There are three techniques of bi-component fiber production:  Side by side  Sheath and core  Matrix fibril bi-component fiber

Side by side:
These fibers contain two components lying side-by-side (Fig.1.). Generally, these fibers consist of two components divided along the length into two or more distinct regions.

Sheath and core:
Sheath-core Bi-component fibers are those fibers where one of the components (core) is fully surrounded by the second component (sheath) (Fig.2). Adhesion is not always essential for fiber integrity. This structure is employed when it is desirable for the surface to have the property of one of the polymers such as luster, dye ability or stability, while the core may contribute to strength, reduced cost and the like.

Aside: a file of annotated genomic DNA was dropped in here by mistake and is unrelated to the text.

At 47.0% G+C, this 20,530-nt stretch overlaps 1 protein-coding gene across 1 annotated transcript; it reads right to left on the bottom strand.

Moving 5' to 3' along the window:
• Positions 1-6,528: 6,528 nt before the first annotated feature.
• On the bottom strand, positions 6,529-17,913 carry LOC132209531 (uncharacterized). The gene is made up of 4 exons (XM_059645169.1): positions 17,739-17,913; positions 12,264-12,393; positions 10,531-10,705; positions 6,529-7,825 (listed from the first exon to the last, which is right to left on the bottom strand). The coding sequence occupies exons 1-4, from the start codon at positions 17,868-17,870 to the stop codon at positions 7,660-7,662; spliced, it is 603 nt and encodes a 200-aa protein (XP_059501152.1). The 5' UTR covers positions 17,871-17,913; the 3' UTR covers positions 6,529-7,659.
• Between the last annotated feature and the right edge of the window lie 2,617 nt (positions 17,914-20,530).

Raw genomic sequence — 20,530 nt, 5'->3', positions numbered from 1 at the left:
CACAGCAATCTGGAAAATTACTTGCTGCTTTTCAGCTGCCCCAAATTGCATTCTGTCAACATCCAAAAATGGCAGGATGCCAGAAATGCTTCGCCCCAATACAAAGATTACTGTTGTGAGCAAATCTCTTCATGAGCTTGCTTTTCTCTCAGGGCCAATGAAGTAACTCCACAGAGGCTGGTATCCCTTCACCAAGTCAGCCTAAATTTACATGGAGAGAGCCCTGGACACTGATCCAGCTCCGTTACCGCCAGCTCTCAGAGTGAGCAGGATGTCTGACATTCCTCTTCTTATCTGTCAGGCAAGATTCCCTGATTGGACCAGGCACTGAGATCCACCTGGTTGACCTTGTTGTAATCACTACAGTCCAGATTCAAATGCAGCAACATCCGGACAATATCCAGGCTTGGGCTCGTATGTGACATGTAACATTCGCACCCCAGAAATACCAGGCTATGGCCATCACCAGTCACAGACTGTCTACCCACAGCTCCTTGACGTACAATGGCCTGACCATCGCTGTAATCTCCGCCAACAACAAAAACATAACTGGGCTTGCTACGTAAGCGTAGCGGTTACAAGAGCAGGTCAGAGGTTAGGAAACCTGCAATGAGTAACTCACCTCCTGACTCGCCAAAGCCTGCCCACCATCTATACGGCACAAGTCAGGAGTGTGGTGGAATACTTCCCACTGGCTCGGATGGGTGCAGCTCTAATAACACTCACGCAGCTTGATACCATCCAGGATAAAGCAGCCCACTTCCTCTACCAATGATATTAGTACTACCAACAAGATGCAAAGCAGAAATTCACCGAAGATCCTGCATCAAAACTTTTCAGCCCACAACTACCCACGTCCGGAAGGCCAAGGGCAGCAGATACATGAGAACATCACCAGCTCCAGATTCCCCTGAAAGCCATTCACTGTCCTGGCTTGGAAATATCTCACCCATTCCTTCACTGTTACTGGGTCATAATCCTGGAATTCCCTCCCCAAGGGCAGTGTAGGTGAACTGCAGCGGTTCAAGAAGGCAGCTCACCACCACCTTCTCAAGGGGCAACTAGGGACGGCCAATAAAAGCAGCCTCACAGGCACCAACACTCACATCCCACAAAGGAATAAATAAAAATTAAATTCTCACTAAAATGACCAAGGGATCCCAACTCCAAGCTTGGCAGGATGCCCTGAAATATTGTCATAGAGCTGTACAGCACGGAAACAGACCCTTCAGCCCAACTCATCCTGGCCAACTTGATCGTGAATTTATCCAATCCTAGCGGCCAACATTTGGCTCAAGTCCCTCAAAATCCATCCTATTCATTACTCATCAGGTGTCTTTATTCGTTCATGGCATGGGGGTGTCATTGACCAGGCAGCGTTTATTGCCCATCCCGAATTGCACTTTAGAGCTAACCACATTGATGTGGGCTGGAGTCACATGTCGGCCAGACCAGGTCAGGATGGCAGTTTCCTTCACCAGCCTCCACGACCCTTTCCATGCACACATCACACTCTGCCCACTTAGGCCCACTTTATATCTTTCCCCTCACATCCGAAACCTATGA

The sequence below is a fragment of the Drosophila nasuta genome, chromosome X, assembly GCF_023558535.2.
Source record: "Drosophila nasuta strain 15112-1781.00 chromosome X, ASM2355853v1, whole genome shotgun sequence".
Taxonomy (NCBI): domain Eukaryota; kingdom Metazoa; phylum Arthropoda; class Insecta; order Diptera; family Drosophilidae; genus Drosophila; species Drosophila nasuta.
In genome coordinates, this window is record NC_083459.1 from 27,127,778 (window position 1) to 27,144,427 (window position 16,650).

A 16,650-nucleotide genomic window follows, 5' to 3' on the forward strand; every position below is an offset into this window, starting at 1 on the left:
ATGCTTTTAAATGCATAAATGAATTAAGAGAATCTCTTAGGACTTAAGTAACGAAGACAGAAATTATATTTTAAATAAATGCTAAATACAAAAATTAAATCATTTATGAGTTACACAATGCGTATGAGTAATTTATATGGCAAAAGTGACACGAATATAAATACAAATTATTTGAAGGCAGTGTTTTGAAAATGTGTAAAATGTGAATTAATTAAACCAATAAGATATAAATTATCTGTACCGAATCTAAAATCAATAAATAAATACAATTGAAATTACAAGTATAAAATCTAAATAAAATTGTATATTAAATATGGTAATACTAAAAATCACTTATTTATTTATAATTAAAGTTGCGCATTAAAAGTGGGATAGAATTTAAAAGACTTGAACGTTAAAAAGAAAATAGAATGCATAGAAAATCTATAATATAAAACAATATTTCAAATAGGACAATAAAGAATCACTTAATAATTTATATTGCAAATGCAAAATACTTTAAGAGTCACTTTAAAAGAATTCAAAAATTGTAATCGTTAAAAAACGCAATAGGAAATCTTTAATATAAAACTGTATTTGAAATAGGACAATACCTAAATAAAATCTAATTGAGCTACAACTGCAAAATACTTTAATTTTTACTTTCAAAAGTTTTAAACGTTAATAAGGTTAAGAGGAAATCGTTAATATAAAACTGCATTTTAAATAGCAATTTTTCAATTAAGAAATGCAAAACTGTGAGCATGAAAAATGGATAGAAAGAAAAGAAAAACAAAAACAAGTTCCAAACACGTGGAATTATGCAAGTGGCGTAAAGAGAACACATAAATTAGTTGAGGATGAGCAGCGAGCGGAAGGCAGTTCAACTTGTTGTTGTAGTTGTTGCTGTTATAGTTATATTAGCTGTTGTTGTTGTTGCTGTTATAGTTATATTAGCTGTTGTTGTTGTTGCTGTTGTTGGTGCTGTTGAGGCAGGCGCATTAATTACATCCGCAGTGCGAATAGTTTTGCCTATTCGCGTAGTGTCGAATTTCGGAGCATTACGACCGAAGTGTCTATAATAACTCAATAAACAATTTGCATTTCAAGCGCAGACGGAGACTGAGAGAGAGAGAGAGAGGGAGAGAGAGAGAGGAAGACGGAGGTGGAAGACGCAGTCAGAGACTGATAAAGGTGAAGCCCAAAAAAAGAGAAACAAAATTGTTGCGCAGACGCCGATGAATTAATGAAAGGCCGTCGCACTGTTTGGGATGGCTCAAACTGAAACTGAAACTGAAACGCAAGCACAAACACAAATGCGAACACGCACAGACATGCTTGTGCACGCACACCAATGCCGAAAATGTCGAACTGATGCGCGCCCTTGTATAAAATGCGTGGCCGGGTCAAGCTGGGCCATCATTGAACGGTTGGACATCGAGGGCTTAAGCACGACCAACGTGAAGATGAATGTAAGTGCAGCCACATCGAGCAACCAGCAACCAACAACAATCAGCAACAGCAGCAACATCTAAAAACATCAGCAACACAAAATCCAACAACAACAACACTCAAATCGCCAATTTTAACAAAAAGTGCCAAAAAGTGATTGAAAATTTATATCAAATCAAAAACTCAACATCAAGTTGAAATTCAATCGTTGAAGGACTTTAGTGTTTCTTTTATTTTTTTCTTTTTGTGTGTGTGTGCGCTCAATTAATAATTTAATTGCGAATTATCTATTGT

Matrix fibril bi-component fiber:
These are also called islands-in-the-sea fibers. Technically these are complicated structures to make and use. In cross section, they are areas of one polymer in a matrix of a second polymer. These types of bi-component structure facilitate the generation of micro denier fibers. The islands' are usually a melt spinnable polymer such as nylon, polyester or polypropylene. Polystyrene water-soluble polyesters and plasticized or saponified polyvinyl alcohol can form the sea or matrix. The finer deniers that can be obtained are normally below than 0.1 denier

END USES OF BI-COMPONENT FIBER: 

To produce garments which need two different prime properties of two different type of fiber, such as strength of MMF and MR of natural fiber To produce non-woven fabric where the sheath has a melting point lower than that of core. Thus it is able to affect fiber bonding by becoming adhesive when heated to a suitable high temperature example backing tufted carpet.